Denver sidewalk fee supporters declare victory with Initiated Ordinance 307 up more than 24k votes

Denver election workers still have roughly 32,000 ballots to count from Tuesday’s midterm election but supporters of Initiated Ordinance 307, the sidewalk tax measure, finally feel confident enough to declare victory in the tightest race in the city this cycle.

The Denver Elections Division counted votes through the weekend to get through a logjam after spokesman Alton Dillard estimated that half of the roughly 281,000 ballots cast in Denver in the election came in on Monday and Tuesday.

As of unofficial results released at 5 p.m. Sunday, Initiated Ordinance 307 is now leading with 55.2% of the vote. It’s passing by 24,567 votes with almost 90% of all ballots now counted, according to the update.

That was enough for the Denver Deserves Sidewalks campaign that supported 307 to see a clear path to victory.

“We are excited that Denverites have voted for a more equitable, fair, and safe city for everyone,” Jill Locantore, executive director of the Denver Streets Partnership, said in a statement Sunday after the updated results were posted. “We look forward to working with City Council and the Department of Transportation and Infrastructure to ensure successful implementation of the program.”

Ordinance 307 will overhaul how Denver handles sidewalk repair and installation. Previously, any sidewalk work was the financial responsibility of homeowners and other property owners. With limited assessments and enforcement of sidewalk standards by the city, Denver ended up with a network where 830 miles of sidewalks are too narrow for people using wheelchairs or parents pushing strollers. There are also 300 miles worth of places that should have sidewalks where none exist today. Untold miles more are damaged or in disrepair.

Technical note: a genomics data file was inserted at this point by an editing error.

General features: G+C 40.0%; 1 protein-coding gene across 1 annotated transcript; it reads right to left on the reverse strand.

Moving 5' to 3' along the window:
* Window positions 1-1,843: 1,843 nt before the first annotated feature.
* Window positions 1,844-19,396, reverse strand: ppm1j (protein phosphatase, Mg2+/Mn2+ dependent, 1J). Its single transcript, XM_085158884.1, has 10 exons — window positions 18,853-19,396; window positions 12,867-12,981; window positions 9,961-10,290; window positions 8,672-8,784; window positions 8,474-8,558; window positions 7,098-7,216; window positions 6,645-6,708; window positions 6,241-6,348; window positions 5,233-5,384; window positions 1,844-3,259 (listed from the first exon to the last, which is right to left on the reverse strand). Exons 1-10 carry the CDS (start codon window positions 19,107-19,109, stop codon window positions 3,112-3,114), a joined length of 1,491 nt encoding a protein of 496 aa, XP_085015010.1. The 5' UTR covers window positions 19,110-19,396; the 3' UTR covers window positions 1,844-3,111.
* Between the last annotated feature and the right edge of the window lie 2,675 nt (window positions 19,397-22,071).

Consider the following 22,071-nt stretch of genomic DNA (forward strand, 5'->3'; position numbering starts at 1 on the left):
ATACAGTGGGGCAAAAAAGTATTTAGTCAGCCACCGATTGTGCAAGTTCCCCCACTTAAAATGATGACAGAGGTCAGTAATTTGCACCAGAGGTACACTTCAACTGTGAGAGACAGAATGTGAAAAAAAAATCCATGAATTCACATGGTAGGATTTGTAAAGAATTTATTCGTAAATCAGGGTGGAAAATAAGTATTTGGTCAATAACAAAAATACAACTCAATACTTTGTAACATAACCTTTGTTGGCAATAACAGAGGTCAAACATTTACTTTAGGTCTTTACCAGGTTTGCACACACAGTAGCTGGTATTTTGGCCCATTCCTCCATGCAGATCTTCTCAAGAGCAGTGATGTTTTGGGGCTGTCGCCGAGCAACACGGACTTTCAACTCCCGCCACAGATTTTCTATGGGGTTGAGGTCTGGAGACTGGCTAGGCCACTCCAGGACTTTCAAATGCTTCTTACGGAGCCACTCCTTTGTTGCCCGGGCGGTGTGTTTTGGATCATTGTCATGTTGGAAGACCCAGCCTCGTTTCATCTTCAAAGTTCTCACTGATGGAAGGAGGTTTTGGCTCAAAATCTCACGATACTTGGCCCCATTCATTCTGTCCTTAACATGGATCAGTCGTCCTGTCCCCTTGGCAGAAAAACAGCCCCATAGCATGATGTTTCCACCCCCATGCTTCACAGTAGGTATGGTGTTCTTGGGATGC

Under 307, Denverites that own their homes will pay annual fees based on how much sidewalk runs along their property. That fee, which varies by property size and the types of sidewalks expected to be installed along different types of streets, will feed a fund that is expected to generate $40 million a year for sidewalk repair and replacement.

The measure’s supporters said that if the city bonds against the money the fees bring in, Denver could build out a complete sidewalk network in as little as 10 years whereas the current system could take centuries.

“Voters sent a message to the city that they, like us, were tired of waiting for action on such a basic public good,” Molly McKinley, the Denver Streets Partnership’s policy director, said in a statement Sunday.

But there are plenty of skeptics, including Denver residents who recently paid out of their own pockets to repair their sidewalks and now face annual charges for work they are unlikely to need again for years to come.

City Councilman Kevin Flynn has been critical of the measure for what he feels is an overly optimistic timeline and budget projection. He also feels it is unfair to people who live on corners and could see fees hundreds of dollars higher than those paid by their neighbors.

If a person’s house is on a residential or local street, the fee they would pay would be $2.15 per foot of sidewalk per year. For a house with 50 feet of sidewalk in front of it, that’s $107.50. But Flynn found examples of homes on corners where the owners could end up paying $450 more a year than the homeowner next door.

“We all want sidewalks that are accessible to everyone, but I think this program will fail because of how it underestimates the cost,” Flynn said last week. “We know there are significant problems that will need to be addressed and I look forward to working with the city and the proponents to address those problems.”

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